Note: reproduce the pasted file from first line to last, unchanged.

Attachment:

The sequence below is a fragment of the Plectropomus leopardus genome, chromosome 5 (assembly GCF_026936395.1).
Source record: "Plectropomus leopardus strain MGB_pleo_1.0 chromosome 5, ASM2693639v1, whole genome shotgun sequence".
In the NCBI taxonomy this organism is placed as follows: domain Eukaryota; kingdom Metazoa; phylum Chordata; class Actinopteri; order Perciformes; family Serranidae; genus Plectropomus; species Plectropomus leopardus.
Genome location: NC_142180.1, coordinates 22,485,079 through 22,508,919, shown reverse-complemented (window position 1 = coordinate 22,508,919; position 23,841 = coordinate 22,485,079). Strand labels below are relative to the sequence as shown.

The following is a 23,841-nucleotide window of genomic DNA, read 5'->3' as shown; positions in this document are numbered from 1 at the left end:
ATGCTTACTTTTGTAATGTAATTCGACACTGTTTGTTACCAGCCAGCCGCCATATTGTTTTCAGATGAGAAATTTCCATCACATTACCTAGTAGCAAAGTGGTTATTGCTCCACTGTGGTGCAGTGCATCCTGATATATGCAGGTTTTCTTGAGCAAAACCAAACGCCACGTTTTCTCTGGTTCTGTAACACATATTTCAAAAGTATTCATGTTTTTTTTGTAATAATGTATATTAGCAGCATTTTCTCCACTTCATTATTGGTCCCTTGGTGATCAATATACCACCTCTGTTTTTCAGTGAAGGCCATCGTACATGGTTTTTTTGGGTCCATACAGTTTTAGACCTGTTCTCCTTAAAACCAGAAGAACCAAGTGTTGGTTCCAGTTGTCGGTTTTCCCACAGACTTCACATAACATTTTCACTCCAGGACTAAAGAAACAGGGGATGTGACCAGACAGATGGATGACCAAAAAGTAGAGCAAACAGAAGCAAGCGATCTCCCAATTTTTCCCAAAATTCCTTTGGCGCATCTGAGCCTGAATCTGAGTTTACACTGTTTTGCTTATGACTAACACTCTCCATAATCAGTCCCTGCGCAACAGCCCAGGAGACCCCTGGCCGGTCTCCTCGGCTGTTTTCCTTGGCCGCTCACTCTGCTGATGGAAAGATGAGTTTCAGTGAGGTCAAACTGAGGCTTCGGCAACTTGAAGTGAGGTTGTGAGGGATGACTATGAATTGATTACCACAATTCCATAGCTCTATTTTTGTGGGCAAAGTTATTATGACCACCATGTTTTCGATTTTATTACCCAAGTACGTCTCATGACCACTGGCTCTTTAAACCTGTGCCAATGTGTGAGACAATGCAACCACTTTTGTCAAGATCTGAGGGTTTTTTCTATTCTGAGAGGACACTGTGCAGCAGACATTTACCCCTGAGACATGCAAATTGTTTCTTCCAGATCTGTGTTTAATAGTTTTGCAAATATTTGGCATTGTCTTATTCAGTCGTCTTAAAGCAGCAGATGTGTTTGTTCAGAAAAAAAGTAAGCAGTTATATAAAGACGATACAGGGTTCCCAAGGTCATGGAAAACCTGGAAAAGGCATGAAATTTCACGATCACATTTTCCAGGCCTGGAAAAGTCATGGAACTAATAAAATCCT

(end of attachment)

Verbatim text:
The sequence below is a fragment of the Plectropomus leopardus genome, chromosome 5 (assembly GCF_026936395.1).
Source record: "Plectropomus leopardus strain MGB_pleo_1.0 chromosome 5, ASM2693639v1, whole genome shotgun sequence".
In the NCBI taxonomy this organism is placed as follows: domain Eukaryota; kingdom Metazoa; phylum Chordata; class Actinopteri; order Perciformes; family Serranidae; genus Plectropomus; species Plectropomus leopardus.
Genome location: NC_142180.1, coordinates 22,485,079 through 22,508,919, shown reverse-complemented (window position 1 = coordinate 22,508,919; position 23,841 = coordinate 22,485,079). Strand labels below are relative to the sequence as shown.

The following is a 23,841-nucleotide window of genomic DNA, read 5'->3' as shown; positions in this document are numbered from 1 at the left end:
ATGCTTACTTTTGTAATGTAATTCGACACTGTTTGTTACCAGCCAGCCGCCATATTGTTTTCAGATGAGAAATTTCCATCACATTACCTAGTAGCAAAGTGGTTATTGCTCCACTGTGGTGCAGTGCATCCTGATATATGCAGGTTTTCTTGAGCAAAACCAAACGCCACGTTTTCTCTGGTTCTGTAACACATATTTCAAAAGTATTCATGTTTTTTTTGTAATAATGTATATTAGCAGCATTTTCTCCACTTCATTATTGGTCCCTTGGTGATCAATATACCACCTCTGTTTTTCAGTGAAGGCCATCGTACATGGTTTTTTTGGGTCCATACAGTTTTAGACCTGTTCTCCTTAAAACCAGAAGAACCAAGTGTTGGTTCCAGTTGTCGGTTTTCCCACAGACTTCACATAACATTTTCACTCCAGGACTAAAGAAACAGGGGATGTGACCAGACAGATGGATGACCAAAAAGTAGAGCAAACAGAAGCAAGCGATCTCCCAATTTTTCCCAAAATTCCTTTGGCGCATCTGAGCCTGAATCTGAGTTTACACTGTTTTGCTTATGACTAACACTCTCCATAATCAGTCCCTGCGCAACAGCCCAGGAGACCCCTGGCCGGTCTCCTCGGCTGTTTTCCTTGGCCGCTCACTCTGCTGATGGAAAGATGAGTTTCAGTGAGGTCAAACTGAGGCTTCGGCAACTTGAAGTGAGGTTGTGAGGGATGACTATGAATTGATTACCACAATTCCATAGCTCTATTTTTGTGGGCAAAGTTATTATGACCACCATGTTTTCGATTTTATTACCCAAGTACGTCTCATGACCACTGGCTCTTTAAACCTGTGCCAATGTGTGAGACAATGCAACCACTTTTGTCAAGATCTGAGGGTTTTTTCTATTCTGAGAGGACACTGTGCAGCAGACATTTACCCCTGAGACATGCAAATTGTTTCTTCCAGATCTGTGTTTAATAGTTTTGCAAATATTTGGCATTGTCTTATTCAGTCGTCTTAAAGCAGCAGATGTGTTTGTTCAGAAAAAAAGTAAGCAGTTATATAAAGACGATACAGGGTTCCCAAGGTCATGGAAAACCTGGAAAAGGCATGAAATTTCACGATCACATTTTCCAGGCCTGGAAAAGTCATGGAACTAATAAAATCCT